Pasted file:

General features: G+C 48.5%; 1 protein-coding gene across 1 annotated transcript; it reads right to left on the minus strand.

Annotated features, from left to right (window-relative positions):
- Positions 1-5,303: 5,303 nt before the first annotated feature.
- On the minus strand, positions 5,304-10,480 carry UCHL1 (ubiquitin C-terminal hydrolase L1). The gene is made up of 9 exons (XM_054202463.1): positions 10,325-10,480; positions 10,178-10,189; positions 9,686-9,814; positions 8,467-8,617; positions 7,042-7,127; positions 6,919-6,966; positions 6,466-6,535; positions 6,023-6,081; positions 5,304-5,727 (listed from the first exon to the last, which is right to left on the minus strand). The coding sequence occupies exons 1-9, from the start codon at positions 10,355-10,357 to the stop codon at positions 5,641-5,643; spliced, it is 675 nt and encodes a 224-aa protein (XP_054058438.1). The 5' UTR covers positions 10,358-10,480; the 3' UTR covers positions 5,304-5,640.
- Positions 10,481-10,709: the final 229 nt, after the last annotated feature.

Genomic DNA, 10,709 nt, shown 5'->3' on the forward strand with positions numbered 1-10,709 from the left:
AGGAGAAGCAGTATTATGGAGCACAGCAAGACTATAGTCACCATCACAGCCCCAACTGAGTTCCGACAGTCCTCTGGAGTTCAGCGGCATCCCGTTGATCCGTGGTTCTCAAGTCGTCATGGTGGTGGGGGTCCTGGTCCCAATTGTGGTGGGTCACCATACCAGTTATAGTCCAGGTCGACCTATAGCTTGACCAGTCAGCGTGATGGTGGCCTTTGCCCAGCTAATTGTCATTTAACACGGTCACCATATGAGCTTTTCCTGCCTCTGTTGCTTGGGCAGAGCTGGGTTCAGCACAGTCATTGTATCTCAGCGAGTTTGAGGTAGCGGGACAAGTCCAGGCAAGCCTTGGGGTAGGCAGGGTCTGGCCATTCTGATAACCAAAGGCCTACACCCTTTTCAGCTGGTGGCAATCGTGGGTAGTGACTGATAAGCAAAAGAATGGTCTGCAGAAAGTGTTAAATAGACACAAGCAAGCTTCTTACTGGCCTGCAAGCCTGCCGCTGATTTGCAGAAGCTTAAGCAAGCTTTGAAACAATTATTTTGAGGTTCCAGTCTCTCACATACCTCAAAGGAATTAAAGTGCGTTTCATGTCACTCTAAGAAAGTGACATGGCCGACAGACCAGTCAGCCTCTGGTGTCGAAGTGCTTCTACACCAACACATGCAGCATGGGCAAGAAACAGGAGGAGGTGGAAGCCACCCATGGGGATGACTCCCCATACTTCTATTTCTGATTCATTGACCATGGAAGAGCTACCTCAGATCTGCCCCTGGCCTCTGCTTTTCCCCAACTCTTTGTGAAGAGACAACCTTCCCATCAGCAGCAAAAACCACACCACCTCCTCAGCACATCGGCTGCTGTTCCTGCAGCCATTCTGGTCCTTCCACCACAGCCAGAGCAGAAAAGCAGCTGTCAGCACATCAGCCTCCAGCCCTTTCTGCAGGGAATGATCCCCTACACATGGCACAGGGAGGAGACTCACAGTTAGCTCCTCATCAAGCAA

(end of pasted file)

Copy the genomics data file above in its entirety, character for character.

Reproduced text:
General features: G+C 48.5%; 1 protein-coding gene across 1 annotated transcript; it reads right to left on the minus strand.

Annotated features, from left to right (window-relative positions):
- Positions 1-5,303: 5,303 nt before the first annotated feature.
- On the minus strand, positions 5,304-10,480 carry UCHL1 (ubiquitin C-terminal hydrolase L1). The gene is made up of 9 exons (XM_054202463.1): positions 10,325-10,480; positions 10,178-10,189; positions 9,686-9,814; positions 8,467-8,617; positions 7,042-7,127; positions 6,919-6,966; positions 6,466-6,535; positions 6,023-6,081; positions 5,304-5,727 (listed from the first exon to the last, which is right to left on the minus strand). The coding sequence occupies exons 1-9, from the start codon at positions 10,355-10,357 to the stop codon at positions 5,641-5,643; spliced, it is 675 nt and encodes a 224-aa protein (XP_054058438.1). The 5' UTR covers positions 10,358-10,480; the 3' UTR covers positions 5,304-5,640.
- Positions 10,481-10,709: the final 229 nt, after the last annotated feature.

Genomic DNA, 10,709 nt, shown 5'->3' on the forward strand with positions numbered 1-10,709 from the left:
AGGAGAAGCAGTATTATGGAGCACAGCAAGACTATAGTCACCATCACAGCCCCAACTGAGTTCCGACAGTCCTCTGGAGTTCAGCGGCATCCCGTTGATCCGTGGTTCTCAAGTCGTCATGGTGGTGGGGGTCCTGGTCCCAATTGTGGTGGGTCACCATACCAGTTATAGTCCAGGTCGACCTATAGCTTGACCAGTCAGCGTGATGGTGGCCTTTGCCCAGCTAATTGTCATTTAACACGGTCACCATATGAGCTTTTCCTGCCTCTGTTGCTTGGGCAGAGCTGGGTTCAGCACAGTCATTGTATCTCAGCGAGTTTGAGGTAGCGGGACAAGTCCAGGCAAGCCTTGGGGTAGGCAGGGTCTGGCCATTCTGATAACCAAAGGCCTACACCCTTTTCAGCTGGTGGCAATCGTGGGTAGTGACTGATAAGCAAAAGAATGGTCTGCAGAAAGTGTTAAATAGACACAAGCAAGCTTCTTACTGGCCTGCAAGCCTGCCGCTGATTTGCAGAAGCTTAAGCAAGCTTTGAAACAATTATTTTGAGGTTCCAGTCTCTCACATACCTCAAAGGAATTAAAGTGCGTTTCATGTCACTCTAAGAAAGTGACATGGCCGACAGACCAGTCAGCCTCTGGTGTCGAAGTGCTTCTACACCAACACATGCAGCATGGGCAAGAAACAGGAGGAGGTGGAAGCCACCCATGGGGATGACTCCCCATACTTCTATTTCTGATTCATTGACCATGGAAGAGCTACCTCAGATCTGCCCCTGGCCTCTGCTTTTCCCCAACTCTTTGTGAAGAGACAACCTTCCCATCAGCAGCAAAAACCACACCACCTCCTCAGCACATCGGCTGCTGTTCCTGCAGCCATTCTGGTCCTTCCACCACAGCCAGAGCAGAAAAGCAGCTGTCAGCACATCAGCCTCCAGCCCTTTCTGCAGGGAATGATCCCCTACACATGGCACAGGGAGGAGACTCACAGTTAGCTCCTCATCAAGCAA